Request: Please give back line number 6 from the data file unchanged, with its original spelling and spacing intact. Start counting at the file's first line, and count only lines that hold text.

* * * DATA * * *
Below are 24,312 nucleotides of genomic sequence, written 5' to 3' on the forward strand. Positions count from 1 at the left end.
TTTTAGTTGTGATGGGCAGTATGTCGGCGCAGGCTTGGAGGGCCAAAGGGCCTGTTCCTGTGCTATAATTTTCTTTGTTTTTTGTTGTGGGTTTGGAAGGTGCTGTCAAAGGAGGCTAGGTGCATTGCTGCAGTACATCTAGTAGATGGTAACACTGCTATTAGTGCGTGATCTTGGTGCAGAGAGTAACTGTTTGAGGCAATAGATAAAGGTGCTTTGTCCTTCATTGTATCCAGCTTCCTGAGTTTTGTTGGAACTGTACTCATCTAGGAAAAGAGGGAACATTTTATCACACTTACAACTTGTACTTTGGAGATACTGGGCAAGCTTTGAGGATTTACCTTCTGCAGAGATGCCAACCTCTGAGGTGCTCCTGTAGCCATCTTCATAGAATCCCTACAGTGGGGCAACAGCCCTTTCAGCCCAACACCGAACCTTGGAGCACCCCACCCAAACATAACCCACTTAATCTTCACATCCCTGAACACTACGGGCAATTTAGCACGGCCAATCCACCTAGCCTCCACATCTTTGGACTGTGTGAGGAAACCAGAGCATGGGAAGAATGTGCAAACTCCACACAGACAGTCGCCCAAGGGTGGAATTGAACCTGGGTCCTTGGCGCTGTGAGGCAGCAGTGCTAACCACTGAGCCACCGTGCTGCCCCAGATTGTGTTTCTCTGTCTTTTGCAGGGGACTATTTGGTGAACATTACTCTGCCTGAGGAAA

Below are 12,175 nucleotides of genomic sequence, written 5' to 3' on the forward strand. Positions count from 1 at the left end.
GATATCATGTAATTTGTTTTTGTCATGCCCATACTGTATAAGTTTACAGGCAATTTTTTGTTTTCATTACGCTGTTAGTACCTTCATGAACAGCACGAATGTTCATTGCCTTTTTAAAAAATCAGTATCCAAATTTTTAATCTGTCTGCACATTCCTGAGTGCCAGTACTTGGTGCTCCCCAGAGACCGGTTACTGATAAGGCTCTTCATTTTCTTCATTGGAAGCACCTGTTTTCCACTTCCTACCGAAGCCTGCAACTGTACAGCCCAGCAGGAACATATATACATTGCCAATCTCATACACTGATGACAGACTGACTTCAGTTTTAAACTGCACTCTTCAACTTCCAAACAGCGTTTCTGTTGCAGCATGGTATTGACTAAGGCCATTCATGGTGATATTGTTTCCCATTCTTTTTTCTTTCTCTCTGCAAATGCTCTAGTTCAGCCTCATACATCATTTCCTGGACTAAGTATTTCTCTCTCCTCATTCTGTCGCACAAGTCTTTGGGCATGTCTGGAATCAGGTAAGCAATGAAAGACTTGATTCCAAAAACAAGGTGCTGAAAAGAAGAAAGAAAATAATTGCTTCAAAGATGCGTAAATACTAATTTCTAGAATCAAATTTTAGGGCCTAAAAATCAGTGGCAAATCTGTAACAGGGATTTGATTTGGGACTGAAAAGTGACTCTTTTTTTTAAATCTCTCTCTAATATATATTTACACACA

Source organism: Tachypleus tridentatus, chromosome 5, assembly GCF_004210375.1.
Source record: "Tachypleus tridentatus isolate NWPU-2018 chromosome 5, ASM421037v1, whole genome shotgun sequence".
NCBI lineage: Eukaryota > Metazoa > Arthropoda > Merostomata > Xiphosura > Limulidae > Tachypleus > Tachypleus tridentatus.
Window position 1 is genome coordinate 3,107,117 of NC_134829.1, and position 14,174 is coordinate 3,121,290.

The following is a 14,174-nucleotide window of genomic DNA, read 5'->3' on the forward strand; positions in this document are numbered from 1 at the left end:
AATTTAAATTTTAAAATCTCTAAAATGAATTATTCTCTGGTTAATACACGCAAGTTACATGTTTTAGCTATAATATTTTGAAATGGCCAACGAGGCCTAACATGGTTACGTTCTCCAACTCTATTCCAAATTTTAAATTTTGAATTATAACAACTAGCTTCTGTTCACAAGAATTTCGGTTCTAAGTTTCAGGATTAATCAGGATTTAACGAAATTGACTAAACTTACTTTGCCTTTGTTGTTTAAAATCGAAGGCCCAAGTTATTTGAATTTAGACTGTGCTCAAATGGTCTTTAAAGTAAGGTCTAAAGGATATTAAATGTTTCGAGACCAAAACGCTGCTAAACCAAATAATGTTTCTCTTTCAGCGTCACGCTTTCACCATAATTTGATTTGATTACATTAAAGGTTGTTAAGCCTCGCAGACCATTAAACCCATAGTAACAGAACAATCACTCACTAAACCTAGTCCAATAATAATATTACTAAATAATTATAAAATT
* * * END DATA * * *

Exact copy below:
Source record: "Tachypleus tridentatus isolate NWPU-2018 chromosome 5, ASM421037v1, whole genome shotgun sequence".